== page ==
POTUS' 2024 Proposed Budget Full of Numbers but Lacks Art

Today, President Biden sent his proposed budget for fiscal year 2024 to Congress. In it were financial priorities for every federal department, technological investments to grow manufacturing, and strategic initiatives to shore up jobs and national security. The budget reflects President Biden’s national priorities that might be summarized as:

  1. Decrease the deficit
  2. Preserve entitlements like Social Security and Medicare
  3. Promote American jobs
  4. Compete healthily with China

Nestled within the president’s budget is $211 million for the National Endowment of the Arts (NEA), a 1.9% increase from the $207 million allocated by Congress for 2023. Meanwhile, the cost of living has risen by an estimated nearly 9% since 2022.

But the NEA and the American creative economy should be a much higher priority (and portion of budget allocation) for the United States. Nothing spurs the economy like creativity and nothing spurs creativity like American arts and culture. 

There are more than 4.6 million creative industry workers in our country (an economic force equivalent to the airline industry) and the sector contributes $877 billion to the GDP, which is more than transportation, utilities, or education – in fact, more than agriculture and mining combined. It comprises a demographic that includes painters and poets, but also construction workers, fashion designers, consultants, and mental health care workers. Arts and culture is an ecosystem that, when appropriately leveraged, brings innovative problem-solving skills to all industries. 

Our cultural ecosystem is responsible for far more than providing just entertainment, enrichment, and pleasure in our lives. Arts and culture are also an overlooked economic engine for small towns, suburbs, and big cities alike. 

Though few studies exist to prove it as yet (something 4A Arts plans to change,) it’s clear that investing in arts and culture results in huge returns. One study in Chicago found that in “the Loop” neighborhood, for every dollar spent on a theater or concert ticket, $12 of revenue was generated for the Loop economy at large. In the United Kingdom, it was found that for every £1 of taxpayer money that funded its national Arts Council, the Council returned £5; in 2013, that amounted to an added £2.35 billion in the UK national treasury.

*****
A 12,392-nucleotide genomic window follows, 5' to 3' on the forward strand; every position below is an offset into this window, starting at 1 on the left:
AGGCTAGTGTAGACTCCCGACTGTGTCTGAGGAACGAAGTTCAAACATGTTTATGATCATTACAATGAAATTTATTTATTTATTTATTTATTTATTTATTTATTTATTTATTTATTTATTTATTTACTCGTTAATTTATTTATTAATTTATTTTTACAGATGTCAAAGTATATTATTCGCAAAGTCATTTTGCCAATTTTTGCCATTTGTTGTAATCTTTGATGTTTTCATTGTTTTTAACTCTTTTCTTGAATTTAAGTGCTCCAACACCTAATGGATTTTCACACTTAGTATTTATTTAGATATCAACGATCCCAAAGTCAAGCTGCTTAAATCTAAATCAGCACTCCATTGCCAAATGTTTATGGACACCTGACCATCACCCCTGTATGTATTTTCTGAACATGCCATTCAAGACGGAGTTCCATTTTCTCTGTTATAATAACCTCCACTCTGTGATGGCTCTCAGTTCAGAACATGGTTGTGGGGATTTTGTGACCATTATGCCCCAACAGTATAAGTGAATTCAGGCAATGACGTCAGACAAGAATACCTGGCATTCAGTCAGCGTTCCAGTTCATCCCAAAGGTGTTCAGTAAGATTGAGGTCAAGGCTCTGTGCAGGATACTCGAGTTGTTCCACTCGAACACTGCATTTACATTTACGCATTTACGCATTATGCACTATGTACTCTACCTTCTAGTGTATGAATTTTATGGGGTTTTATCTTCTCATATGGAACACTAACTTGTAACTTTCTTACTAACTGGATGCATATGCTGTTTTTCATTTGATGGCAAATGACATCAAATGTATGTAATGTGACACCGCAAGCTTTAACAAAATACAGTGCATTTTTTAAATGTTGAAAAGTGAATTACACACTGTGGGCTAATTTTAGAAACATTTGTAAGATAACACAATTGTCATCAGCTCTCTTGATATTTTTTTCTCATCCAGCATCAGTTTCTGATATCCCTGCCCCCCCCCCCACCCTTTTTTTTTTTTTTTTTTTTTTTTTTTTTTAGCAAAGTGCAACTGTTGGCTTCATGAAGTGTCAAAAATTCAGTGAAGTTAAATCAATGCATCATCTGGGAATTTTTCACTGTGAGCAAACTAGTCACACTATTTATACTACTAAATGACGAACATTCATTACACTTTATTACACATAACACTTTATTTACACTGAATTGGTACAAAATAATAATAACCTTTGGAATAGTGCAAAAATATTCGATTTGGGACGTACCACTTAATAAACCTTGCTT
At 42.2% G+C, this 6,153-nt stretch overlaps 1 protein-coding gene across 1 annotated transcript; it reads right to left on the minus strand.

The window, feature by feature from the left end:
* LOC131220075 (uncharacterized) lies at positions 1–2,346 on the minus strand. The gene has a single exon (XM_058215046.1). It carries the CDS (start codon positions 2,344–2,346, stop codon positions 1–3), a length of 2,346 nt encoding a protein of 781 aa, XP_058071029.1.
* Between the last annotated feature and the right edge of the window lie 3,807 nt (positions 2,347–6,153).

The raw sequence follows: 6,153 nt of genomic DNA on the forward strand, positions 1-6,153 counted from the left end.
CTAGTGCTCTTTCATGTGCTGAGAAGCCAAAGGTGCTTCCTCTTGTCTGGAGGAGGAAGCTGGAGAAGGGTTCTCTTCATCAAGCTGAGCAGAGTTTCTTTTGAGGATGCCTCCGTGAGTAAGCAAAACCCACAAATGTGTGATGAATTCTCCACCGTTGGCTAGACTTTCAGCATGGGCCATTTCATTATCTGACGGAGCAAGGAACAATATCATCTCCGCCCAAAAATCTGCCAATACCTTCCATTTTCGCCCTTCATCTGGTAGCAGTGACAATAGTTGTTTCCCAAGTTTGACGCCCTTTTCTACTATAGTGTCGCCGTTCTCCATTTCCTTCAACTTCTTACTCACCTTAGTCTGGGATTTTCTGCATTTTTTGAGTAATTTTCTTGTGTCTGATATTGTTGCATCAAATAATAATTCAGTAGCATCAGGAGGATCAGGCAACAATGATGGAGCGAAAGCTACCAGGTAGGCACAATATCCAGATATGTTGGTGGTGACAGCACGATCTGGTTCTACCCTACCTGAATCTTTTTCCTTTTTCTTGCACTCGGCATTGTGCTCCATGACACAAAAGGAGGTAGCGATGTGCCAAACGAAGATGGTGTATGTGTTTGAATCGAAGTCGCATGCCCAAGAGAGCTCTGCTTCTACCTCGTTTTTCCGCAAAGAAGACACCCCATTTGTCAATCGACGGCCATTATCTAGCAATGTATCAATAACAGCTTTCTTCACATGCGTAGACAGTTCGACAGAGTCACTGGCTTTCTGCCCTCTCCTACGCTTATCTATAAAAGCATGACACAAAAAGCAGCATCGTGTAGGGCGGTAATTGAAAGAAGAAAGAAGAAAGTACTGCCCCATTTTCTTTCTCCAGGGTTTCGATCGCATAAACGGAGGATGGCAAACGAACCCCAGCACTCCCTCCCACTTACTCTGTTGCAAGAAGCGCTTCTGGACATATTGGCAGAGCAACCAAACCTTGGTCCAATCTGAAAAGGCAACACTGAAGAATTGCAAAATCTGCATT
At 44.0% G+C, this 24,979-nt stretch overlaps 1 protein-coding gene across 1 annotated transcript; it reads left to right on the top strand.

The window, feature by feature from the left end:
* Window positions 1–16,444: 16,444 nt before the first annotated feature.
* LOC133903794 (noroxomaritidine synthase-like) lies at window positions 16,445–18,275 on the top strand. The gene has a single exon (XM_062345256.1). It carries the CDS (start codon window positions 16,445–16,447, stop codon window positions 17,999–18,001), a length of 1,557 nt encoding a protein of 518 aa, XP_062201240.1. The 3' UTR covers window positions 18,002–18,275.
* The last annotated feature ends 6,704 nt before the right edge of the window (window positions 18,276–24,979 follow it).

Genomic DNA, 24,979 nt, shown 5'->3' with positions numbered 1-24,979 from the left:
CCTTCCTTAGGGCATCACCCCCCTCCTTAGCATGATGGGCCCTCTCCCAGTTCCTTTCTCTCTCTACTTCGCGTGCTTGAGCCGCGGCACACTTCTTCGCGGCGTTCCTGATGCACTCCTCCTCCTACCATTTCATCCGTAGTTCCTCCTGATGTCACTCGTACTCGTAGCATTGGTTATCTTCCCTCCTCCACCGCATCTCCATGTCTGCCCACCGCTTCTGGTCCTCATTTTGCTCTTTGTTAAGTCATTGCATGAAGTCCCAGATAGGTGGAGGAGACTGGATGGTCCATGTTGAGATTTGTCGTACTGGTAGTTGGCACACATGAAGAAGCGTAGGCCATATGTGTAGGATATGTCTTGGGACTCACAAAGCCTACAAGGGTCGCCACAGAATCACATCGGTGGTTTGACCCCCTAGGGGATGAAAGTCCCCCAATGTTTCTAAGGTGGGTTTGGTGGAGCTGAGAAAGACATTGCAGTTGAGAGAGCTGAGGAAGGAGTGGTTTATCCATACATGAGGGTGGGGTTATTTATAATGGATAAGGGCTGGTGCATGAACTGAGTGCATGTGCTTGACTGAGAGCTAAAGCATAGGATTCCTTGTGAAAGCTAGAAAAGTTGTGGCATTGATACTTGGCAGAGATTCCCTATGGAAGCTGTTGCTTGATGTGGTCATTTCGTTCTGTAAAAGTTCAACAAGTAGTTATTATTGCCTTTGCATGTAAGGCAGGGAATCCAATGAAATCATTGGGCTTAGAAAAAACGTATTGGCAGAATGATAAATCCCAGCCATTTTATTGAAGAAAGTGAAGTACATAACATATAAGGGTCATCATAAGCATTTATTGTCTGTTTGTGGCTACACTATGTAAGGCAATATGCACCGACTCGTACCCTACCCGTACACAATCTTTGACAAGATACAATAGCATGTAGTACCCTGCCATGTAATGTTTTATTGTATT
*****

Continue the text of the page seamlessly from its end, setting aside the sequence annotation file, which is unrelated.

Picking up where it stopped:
But the lack of prioritization of the NEA shows just how little our government values these 4.6 million workers punching well above their weight in economic contributions. The prioritization has, in fact, plummeted over the past thirty years. In 1984, the NEA allocation was 0.0002% of the national budget, nearly twice the percentage it claims today. If funding had merely stayed with inflation since 1982, NEA funding would be $440 million instead of $207 million. 

If that seems like a lot, keep in mind that the Department of Defense was given the green light to put $1.7 trillion (yep, trillion with a “T”,) towards development of the F-35 jet fighter, funding that has yet to produce a single viable jet fighter after over 10 years of spending. For more perspective, 2021 NEA appropriations – a paltry $167.5 million – comprised 0.0001% of discretionary spending, while spending on defense made up 46% and cost American taxpayers a whopping $742 billion.

All of this to point out that this funding is a sad sum for the sole national entity playing the most critical role in the American creative economy that has such immense, untapped economic potential. 

The NEA is an independent federal agency, and the single federal source of funding for United States artists and artistic organizations across the nation, distributing grants that directly impact arts and culture in communities nationwide, particularly in rural areas. Ultimately, the NEA helps craft American identity because American identity is molded by American creativity which stems from American arts and culture.